Thursday, January 19, 2023


We are still experiencing a dreary, nearly snowless winter. This is exactly the kind of weather that I wanted to escape from in the Midwest. There are signs that we will have new snow soon. Middlebury was struck by the Northeast pre-Christmas windstorm: in our yard, two pines blew over and landed on the shed, and I cut the tops off and removed the wood on each side. Our neighbor, Fred, used his tractor to pull the trunks upright and return the roots to the large holes created by the uprooting. The winds were stronger than any we've experienced here before, and, besides damage to the shed roof, shingles blew off the house. Some of the porch screens were blown out, and a four-foot by eight-foot firewood rack filled with wood blew over. The roof repairs have been made, though it can be hard to find people in these situations in a rural area like this. In addition, the top blew off a maple tree and barely missed the electricity lines. I am saving that for firewood. Green Mountain Power is going to cut down the rest of the tree, since part of it still overhangs the power lines. As it was, our power was out for about thirty-eight hours, but we were not disrupted, since we have a generator.

Besides the weather, I am in a slight malaise for a couple of other reasons. Although I am generally in good health, I have had shoulder tendonitis since last summer, and this interferes with my sleep. I think that the tendonitis was probably caused by the heavy lifting I've been doing since moving to Vermont. That involved moving and stacking thousands of pounds of firewood each year and cutting and splitting thousands of pounds of damaged maples and elms, in addition to moving the thousands of pounds of the pine that just blew over. The aching seems to be subsiding, but, if it doesn't, I may get corticosteroid shots, which should alleviate the pain.

The other reason has to do with medication changes in my partner. The psychiatric community doesn't seem to care much about the people who live with their patients. If they have a patient who is bipolar, autistic and has ADHD, and the patient would rather be manic than depressed, they just give them the right drugs for that. I prefer a slightly depressed, less-socially-active partner to the one I have now. My partner feels happier when she is manic, though this exaggerates her shortcomings with respect to autism and ADHD. Autism generally involves social ineptitude, and a manic state increases the expression of that ineptitude. The ADHD in conjunction with manic behavior creates a high level of activity that tends to be unnecessary. For me, there are two major drawbacks: she is so loud much of the time that it is difficult for me to concentrate on what I am doing, and, in the social arena, she is adding counterproductive tensions to our relationship with my daughter and her family, who recently moved to the area from the State of Washington.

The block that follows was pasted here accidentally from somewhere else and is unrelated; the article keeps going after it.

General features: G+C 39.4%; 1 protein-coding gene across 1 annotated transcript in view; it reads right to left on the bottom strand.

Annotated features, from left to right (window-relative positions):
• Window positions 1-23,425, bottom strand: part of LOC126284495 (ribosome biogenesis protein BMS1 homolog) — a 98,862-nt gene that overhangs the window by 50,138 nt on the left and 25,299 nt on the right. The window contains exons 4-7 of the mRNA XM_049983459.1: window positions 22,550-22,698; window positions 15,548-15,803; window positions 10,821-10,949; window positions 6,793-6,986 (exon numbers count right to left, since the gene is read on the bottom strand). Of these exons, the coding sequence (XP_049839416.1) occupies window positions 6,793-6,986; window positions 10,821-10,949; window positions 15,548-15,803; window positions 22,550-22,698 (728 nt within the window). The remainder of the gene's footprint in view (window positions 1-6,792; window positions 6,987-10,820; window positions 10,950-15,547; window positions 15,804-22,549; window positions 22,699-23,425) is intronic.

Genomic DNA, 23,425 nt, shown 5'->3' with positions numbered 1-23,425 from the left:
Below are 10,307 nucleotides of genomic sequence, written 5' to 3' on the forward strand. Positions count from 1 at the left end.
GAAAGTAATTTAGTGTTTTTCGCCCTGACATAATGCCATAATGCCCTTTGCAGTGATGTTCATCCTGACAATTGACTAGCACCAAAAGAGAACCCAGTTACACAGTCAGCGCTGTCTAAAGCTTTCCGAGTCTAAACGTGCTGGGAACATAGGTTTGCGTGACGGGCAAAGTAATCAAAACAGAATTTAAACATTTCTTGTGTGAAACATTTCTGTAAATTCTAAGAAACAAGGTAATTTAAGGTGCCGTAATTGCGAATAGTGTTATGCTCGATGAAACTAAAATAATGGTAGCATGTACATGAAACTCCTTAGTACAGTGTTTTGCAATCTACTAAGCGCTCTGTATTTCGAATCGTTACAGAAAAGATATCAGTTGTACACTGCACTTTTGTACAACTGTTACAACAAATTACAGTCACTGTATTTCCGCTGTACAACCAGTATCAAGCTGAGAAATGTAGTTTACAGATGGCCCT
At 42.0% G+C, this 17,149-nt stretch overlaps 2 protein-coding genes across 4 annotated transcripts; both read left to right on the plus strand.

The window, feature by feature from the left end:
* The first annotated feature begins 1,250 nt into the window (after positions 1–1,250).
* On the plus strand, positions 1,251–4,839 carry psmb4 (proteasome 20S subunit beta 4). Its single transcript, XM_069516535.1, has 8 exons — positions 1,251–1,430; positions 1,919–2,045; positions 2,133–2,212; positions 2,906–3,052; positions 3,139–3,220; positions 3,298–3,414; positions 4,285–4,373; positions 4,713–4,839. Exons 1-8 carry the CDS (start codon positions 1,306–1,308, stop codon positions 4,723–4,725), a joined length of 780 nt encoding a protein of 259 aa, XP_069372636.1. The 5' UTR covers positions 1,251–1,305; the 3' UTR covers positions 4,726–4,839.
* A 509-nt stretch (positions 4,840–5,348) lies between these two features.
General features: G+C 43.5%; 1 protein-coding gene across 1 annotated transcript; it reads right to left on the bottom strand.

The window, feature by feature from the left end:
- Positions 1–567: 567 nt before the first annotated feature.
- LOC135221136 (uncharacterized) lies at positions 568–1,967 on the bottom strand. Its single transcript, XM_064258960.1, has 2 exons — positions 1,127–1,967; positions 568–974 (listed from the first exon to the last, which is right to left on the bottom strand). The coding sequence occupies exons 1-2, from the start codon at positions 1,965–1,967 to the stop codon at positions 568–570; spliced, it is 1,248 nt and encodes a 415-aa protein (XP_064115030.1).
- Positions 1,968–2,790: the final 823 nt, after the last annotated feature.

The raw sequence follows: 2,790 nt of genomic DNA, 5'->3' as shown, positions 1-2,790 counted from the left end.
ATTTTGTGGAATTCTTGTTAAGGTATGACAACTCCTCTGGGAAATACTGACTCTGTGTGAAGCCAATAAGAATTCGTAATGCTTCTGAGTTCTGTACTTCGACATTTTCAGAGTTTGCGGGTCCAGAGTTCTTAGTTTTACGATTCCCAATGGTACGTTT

My message to psychiatrists is that helping make people who have psychiatric issues feel good is not necessarily a benefit to society. Do we really want Donald Trump to feel good about himself? How about Elon Musk? What about Ted Bundy and Jeffrey Dahmer? And then there are many people like Vladimir Putin, who, though they may not exhibit obvious psychiatric symptoms, need someone to reduce their enjoyment of life considerably: the happier Putin is, the more people die. From my point of view, there were plenty of warnings signs about Trump before he was elected president. The psychiatric community did make some effort to intervene against Trump, but their effort failed. If psychiatrists want to be considered productive members of society, they need to organize themselves to provide systems to reduce the behaviors that cause disharmony for people other than their patients. If you looked at the history of psychoanalysis, I think that you would find that, from the beginning, the field was directed at the wealthy, i.e., the highest-paying customers, rather than at any broader group, such as the public, that might benefit.

Regarding my personal state at the moment, my situation may be corrected soon, and, if so, I may resume my usual habits and begin reading again. I have given up on two books that I started recently, but I am looking for new reading material and may soon find something suitable.

CORRECTION. June 9, 2023. I later determined that my partner's behavioral changes may not have been caused by medication changes. I now think that they can be attributed to hypomanic symptoms of bipolar II disorder. I still hold her psychiatrist culpable, because, as far as I am able to determine, my partner has never been given the correct diagnosis or treatment.